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Clearing and settlement systems from around the world: A qualitative analysis

Clearing and settlement systems from around the world: A qualitative analysis

Research released by Payments Canada and the Bank of Canada exploring Clearing and settlement systems and payment system modernization initiatives around the world reveals a global trend towards infrastructure enhancements that support faster payments.

Exec Summary

Most jurisdictions share a common interest in pursuing the public policy objectives of safety, efficiency and meeting the needs of users for national payment clearing and settlement systems.

However, the weight each jurisdiction applies to each public policy objective may differ, according to the jurisdiction’s priorities or payment system agenda. In addition, every jurisdiction has its own legacy systems and processes, which may serve to either magnify or blunt the force of drivers of payment system change.

As a result, few jurisdictions have taken the exact same approach in renewing their core payment systems.

As Canada continues to engage in a dialogue to develop the approach to modernize its core payment systems, we set out to better understand the options and approaches taken in other jurisdictions. Our primary objective is to provide stakeholders, who are familiar with payment clearing and settlement processes, with a common understanding of key core payment system design considerations.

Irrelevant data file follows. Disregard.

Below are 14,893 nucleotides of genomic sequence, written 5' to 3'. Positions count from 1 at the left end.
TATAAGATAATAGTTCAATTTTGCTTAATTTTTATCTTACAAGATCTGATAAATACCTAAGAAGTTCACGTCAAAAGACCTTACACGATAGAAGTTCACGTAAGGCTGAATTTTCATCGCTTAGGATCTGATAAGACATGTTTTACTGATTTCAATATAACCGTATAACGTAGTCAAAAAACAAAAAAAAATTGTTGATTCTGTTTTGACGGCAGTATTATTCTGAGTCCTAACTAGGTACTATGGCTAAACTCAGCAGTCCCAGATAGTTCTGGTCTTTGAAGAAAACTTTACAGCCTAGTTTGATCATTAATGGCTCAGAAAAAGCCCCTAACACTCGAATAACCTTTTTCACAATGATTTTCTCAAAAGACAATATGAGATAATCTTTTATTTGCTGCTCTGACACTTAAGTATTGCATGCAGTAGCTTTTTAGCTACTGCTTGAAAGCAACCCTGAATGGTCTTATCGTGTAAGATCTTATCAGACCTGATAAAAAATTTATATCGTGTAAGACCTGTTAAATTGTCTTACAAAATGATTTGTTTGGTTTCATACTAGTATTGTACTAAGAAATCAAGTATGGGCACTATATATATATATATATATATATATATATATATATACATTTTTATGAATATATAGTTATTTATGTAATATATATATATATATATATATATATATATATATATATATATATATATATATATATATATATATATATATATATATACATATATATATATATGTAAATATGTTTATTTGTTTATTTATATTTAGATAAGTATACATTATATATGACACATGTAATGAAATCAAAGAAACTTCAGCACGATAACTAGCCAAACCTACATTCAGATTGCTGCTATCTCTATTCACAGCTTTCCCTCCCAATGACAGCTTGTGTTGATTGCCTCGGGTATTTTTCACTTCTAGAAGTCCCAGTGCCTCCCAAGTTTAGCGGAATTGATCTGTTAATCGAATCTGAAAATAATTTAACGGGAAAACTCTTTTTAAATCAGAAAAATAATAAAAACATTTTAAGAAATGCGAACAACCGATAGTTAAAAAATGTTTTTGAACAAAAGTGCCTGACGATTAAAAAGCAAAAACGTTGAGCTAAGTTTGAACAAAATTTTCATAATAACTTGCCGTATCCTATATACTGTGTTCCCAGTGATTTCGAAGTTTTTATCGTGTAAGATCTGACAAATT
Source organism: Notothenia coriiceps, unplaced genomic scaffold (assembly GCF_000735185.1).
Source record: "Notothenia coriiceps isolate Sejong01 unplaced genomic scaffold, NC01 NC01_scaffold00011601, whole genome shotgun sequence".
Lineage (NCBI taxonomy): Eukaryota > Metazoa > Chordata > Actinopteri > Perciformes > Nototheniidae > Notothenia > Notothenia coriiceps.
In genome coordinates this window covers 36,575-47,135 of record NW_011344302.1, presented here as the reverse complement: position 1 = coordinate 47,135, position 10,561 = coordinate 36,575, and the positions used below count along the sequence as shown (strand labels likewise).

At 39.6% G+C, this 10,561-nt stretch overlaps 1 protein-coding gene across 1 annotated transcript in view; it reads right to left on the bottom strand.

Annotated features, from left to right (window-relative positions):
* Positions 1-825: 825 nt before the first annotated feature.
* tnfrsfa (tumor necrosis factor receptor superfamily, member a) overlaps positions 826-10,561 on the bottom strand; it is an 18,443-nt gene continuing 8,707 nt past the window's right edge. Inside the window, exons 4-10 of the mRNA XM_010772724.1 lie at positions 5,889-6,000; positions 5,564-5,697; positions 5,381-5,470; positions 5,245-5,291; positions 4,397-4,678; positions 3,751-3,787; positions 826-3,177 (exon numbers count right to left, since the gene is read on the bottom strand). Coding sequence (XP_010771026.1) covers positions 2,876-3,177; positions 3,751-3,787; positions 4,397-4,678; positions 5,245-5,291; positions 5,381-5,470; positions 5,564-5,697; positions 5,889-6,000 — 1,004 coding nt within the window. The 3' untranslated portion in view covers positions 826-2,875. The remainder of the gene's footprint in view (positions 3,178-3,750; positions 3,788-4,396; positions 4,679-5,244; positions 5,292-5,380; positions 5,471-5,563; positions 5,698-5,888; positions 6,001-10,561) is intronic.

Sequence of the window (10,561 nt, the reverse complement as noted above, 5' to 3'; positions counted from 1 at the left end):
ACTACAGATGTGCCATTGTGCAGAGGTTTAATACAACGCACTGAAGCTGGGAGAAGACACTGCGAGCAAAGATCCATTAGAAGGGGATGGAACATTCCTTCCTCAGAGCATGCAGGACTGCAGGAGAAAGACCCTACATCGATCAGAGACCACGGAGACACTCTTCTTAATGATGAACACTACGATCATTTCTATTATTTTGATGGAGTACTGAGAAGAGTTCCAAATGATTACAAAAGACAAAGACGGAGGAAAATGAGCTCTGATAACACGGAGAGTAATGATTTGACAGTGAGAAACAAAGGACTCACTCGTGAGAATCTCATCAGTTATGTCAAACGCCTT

Clearing and settlement - the findings

To that end, payment systems were analyzed in 27 jurisdictions, where we find the following:

  • Most have added (or are in the process of adding) a new real-time retail system.
  • All jurisdictions have a batch retail payment system, and most use centralized architecture. Automated clearing house (ACH) systems are the most common. Jurisdictions that maintain a batch retail payment system without centralized architecture have built additional core retail systems to provide for faster processing and enhanced functionality (e.g., real-time retail payment systems or separate systems for bill payments).
  • The vast majority of jurisdictions have made major upgrades to their large-value payment systems (LVPS) in the past 10 years, keeping LVPS at the centre of core payment systems. Most LVPS have been redesigned to include liquidity-savings mechanisms (LSM), with technology to facilitate advanced liquidity management and faster retail payment system settlement.

Looking across the different payment system attributes of access, functionality, interoperability, timeliness of payments and risk management, the most prominent trends observed are the following:

  1. Access: Jurisdictions are opening up their core payment systems to greater numbers of direct participants. The increasing numbers of direct participants have coincided with jurisdictions upgrading core payment system technology to enable risk-reduction processes and controls.
  2. Functionality: Payment operators are leveraging centralized architecture to implement advanced system capabilities to provide monitoring and efficiency-boosting tools (e.g., liquidity management tools) for participants and value-added services for end-users.